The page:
Friday, September 10, 2004

Attend to the warrior within

Men?s group explores gender specific issues

Jim Mulenos, left, and Cam Cooper have formed a new Men?s Group.

Duck blinds, locker rooms, construction sites, fishing boats. All these places bring to mind places where men gather and sometimes talk. But according to Wood River Valley residents Cam Cooper and Jim Mulenos those sites come with preconceived ideas about what and how men converse.

Mulenos and Cooper are participants in the Sun Valley Men?s Group that meets from 6 to 8 p.m. Monday evenings in the Fireside Room of St. Thomas Church in Ketchum.

On Monday, Sept. 13, they are issuing an invitation to all men to attend. ?They?ll get information and get a sense of what the group is like,? Mulenos said.

The group?s purpose, according to Cooper and Mulenos, is to ?raise consciousness and serve our community, explore issues of men and power, personal growth, to learn how to relate to women, to build a new circle of friends, and to have a good time in a unique social experience.?

The group, which has no religious overtones or affiliations, came into being after Mulenos and several others attended a Mankind Project training weekend.

Mulenos said this group is not affiliated officially with Mankind Project but uses some of that organization?s training and tools.

Mankind Project is a nonprofit educational and training organization for men in the U.S. as well as several other countries around the world.

According to their Web site, in the training ?a man learns how to be fully accountable for his actions and their consequences; how to begin integrating the dark and soulful qualities of his masculine nature; how to stand up and take full responsibility for his life. He learns to find courage in the face of his deepest fears, and to understand the he has the opportunity to live a life of integrity and congruence.?

A member of the local group, Jerry Hutchins had gone through the Mankind Project training in Kentucky before he moved here to work for the school district three years ago.

He said that it?s ?okay to be in the Sun Valley group if you haven?t done it, but going through the weekend training solidifies what it?s all about.

?One of the things you start learning when those red flags go up when you?re working with someone is that it?s not necessarily about the other person.? The red flag may instead be a message about what?s inside of you as well.

?People do have heavy issues,? Hutchins said. ?It?s interesting to see the growth with the people who?ve been there just for a short time. Learning these skills are very helpful to men particularly.?

Hutchins added that the Sun Valley Men?s Group might do a weekend training session in the Mankind mode someday.

Right now the group has approximately 11 members, and everyone has stories, Cooper said. ?It?s as effective just to listen to what other men are saying. There is trust and safety in the group. Our two main goals are for men to meet in a safe place and to become warriors in the emotional sense,? Cooper said.

The warrior issue comes up often. Cooper and Mulenos explain that the word should be thought of in an archetypal way.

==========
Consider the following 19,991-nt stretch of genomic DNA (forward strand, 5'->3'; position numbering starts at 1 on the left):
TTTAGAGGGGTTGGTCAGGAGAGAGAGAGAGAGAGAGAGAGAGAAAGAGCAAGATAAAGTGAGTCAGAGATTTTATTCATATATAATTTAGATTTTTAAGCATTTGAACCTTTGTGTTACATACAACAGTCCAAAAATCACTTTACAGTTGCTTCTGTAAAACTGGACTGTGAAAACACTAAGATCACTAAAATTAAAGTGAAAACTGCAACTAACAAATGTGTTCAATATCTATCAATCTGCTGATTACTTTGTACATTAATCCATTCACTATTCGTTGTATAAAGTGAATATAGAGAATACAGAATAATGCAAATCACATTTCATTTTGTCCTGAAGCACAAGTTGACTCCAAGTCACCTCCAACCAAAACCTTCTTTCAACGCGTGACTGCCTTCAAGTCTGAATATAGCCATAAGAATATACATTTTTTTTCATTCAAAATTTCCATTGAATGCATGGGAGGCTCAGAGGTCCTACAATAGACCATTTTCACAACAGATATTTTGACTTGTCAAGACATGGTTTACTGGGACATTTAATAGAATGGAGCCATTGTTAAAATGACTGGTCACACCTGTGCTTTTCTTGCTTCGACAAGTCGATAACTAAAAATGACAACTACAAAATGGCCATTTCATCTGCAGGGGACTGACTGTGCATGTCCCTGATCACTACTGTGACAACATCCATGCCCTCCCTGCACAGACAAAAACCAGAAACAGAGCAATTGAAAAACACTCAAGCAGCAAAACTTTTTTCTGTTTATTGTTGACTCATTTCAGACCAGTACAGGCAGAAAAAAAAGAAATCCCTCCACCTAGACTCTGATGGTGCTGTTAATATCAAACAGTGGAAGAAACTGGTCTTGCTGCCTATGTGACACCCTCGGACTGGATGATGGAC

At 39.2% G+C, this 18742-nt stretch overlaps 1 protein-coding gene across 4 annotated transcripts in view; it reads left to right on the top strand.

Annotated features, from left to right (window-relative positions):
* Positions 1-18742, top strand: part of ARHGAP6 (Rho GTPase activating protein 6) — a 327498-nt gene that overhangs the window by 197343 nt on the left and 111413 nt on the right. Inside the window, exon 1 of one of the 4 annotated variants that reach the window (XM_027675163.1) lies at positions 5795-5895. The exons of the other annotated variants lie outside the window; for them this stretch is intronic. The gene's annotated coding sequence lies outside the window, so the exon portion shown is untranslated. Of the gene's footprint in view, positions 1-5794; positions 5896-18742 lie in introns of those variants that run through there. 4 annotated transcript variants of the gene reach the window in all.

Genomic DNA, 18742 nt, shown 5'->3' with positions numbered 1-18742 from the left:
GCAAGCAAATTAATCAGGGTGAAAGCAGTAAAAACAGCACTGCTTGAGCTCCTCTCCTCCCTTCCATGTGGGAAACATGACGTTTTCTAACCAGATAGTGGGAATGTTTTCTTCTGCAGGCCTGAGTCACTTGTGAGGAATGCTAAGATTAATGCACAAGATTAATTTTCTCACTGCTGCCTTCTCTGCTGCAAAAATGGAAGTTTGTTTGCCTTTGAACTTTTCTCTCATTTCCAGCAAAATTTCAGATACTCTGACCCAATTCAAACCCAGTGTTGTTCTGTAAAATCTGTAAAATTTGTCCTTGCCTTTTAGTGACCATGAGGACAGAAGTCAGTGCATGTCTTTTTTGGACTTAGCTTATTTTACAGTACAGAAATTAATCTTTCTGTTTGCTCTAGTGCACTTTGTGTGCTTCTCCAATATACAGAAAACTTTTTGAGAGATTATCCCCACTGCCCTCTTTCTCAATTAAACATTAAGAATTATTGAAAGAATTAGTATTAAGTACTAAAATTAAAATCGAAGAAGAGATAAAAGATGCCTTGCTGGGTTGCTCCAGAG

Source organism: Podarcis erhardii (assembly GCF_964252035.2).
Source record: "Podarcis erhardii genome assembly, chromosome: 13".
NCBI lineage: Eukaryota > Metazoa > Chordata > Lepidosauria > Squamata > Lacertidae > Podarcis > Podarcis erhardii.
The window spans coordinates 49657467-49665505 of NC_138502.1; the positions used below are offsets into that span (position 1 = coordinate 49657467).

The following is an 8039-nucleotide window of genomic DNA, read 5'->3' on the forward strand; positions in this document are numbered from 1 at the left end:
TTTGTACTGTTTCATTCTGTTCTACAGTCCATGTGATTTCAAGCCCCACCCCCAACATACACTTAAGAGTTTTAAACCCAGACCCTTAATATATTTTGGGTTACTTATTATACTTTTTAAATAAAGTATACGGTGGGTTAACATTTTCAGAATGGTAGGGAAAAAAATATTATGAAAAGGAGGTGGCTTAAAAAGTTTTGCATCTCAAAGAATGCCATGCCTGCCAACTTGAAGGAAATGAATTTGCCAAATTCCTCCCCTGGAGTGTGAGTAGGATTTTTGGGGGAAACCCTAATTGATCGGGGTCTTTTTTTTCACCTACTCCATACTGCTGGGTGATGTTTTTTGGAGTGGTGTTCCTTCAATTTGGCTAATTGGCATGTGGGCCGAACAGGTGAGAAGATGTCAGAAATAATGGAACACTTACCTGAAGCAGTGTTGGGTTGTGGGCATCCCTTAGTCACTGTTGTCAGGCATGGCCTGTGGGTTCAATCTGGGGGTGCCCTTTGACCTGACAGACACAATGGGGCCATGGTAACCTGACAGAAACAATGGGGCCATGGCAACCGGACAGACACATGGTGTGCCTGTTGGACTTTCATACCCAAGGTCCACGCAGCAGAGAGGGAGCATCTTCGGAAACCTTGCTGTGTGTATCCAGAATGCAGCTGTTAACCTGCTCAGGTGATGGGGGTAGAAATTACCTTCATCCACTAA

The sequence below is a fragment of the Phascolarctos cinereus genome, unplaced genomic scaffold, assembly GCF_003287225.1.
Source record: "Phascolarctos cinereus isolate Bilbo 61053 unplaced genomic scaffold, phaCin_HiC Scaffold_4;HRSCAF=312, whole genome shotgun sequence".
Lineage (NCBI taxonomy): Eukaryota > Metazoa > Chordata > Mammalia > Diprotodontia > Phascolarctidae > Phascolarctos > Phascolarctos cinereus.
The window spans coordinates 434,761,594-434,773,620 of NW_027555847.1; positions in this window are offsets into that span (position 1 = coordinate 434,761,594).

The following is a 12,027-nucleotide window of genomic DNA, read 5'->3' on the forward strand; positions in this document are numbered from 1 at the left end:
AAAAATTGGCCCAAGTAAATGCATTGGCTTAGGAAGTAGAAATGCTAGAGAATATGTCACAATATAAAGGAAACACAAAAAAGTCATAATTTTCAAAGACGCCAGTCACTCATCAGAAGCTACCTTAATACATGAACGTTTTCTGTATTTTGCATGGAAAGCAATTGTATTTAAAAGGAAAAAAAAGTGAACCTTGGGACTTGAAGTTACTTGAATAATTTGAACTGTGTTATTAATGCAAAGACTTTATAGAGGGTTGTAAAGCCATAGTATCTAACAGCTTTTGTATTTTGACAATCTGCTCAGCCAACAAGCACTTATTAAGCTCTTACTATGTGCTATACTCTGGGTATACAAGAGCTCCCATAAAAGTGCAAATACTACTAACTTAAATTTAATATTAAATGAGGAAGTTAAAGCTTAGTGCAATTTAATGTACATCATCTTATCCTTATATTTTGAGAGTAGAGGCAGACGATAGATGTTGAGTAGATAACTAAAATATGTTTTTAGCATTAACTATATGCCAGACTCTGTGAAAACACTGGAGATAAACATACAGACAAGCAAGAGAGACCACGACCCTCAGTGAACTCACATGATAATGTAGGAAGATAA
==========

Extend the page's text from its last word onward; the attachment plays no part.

?It?s very simple, solid and old,? Cooper said.

A peaceful warrior, in fact, is the man who protects his family and home, who helps and gives service, who acts out of compassion and not fear.

Generations have not known how to teach boys to be true warriors, Cooper and Mulenos said. One of the reasons the mid to younger boomer generation has had troubles growing up and dealing with responsibility is that they never went to war, never formed a band of brothers.

?But we still have to be warriors,? Cooper said.

?When we?re not taught how to be peaceful warriors, men use the impulse to dominate instead,? Cooper explained. ?The old warrior in me is not going way.?

?It?s one man at a time,? Mulenos added. ?There is a fear for men, that they can not express themselves emotionally, that we?d look weak. Being emotional doesn?t make us weaker, it makes us stronger. We become peaceful warriors.?

Both men insist the group is not simply a navel gazing self-help gathering. ?We?re not taking the place of a counselor, marriage or mate. It?s not a substitute just another possibility,? Mulenos stressed. What they want to accomplish is action as well.

?As we become better men and become whole we also get outside ourselves. We want to be stewards for our children and be of service in the community.?

Hailey based, Licensed Clinical Social Worker Robert Payne concurs that groups such as the Sun Valley Men?s Group can help men realize that they?re not alone in their struggle.

?Males have a tendency to isolate relationships, which are usually built around activities and competitions and less to do with relating to each other. What I know about Jim?s group is that it has the emotional component and understanding. Men struggle with the same things. We?re socialized to compete and not to relate, but it?s not beyond our capacity by any means.?

Finally, it?s about integrity, Cooper said. And this attitude transmits out of the group into all aspects of life, to the way the men deal with their wives, children, business partners and others.

For more information call Jim Mulenos at 720-5433.

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